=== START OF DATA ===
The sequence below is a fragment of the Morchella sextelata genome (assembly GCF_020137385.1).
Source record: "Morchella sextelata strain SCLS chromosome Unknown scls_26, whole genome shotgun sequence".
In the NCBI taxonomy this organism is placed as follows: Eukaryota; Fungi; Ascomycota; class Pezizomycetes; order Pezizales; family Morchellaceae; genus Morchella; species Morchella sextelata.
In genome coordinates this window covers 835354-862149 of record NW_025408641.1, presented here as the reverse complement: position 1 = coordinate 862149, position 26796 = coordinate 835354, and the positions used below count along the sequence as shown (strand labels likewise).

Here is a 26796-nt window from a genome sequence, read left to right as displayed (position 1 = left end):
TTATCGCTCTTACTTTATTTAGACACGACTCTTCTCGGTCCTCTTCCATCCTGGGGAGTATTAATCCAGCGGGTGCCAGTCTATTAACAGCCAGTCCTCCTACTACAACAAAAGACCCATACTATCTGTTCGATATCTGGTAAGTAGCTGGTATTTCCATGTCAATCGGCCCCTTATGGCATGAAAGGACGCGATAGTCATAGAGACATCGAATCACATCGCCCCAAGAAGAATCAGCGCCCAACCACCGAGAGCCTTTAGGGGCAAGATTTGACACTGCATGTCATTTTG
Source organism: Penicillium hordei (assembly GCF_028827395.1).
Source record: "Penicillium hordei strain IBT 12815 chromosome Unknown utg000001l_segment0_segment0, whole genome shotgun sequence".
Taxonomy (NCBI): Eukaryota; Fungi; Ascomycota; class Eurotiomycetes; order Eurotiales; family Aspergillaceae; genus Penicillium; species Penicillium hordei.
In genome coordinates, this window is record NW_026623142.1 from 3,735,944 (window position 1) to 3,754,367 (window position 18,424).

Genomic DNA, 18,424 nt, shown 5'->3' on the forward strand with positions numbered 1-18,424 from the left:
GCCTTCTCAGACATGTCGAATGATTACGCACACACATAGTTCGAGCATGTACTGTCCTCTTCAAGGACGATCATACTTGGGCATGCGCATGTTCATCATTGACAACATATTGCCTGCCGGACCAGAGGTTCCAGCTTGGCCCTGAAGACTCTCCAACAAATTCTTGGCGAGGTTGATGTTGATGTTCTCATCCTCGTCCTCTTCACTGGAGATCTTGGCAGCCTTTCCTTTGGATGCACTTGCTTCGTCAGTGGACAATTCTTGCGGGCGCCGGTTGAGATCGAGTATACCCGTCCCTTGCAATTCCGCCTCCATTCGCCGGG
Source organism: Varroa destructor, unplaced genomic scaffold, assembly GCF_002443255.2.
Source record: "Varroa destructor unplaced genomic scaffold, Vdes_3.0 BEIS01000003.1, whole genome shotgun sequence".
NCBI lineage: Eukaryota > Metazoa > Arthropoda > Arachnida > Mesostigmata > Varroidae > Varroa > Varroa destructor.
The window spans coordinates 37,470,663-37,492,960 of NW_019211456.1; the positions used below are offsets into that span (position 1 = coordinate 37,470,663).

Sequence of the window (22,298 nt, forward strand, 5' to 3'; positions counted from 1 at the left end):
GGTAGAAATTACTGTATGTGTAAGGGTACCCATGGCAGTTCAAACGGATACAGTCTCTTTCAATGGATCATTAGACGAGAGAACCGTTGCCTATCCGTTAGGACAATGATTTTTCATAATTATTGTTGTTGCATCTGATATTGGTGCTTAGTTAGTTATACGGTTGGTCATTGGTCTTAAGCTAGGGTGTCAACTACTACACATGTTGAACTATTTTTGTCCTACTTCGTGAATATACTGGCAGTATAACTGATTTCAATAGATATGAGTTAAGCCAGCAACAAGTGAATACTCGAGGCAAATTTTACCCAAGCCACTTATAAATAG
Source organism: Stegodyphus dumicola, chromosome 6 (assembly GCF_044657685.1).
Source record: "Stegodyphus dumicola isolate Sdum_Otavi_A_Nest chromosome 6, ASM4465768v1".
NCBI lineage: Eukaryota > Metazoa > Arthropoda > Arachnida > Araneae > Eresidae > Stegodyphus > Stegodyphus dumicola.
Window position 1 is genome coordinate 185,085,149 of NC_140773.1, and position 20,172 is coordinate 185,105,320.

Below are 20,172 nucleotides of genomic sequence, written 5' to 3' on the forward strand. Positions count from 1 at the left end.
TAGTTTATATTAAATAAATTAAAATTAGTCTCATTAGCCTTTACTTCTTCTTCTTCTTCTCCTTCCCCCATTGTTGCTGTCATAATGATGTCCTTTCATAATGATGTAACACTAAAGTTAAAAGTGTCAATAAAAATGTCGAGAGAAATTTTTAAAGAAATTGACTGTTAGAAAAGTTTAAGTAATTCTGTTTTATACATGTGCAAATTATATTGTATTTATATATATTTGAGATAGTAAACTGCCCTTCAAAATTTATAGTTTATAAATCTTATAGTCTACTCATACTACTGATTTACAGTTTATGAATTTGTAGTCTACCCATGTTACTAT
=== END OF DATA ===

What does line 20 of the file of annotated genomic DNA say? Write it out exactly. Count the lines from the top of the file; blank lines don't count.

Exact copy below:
Source record: "Stegodyphus dumicola isolate Sdum_Otavi_A_Nest chromosome 6, ASM4465768v1".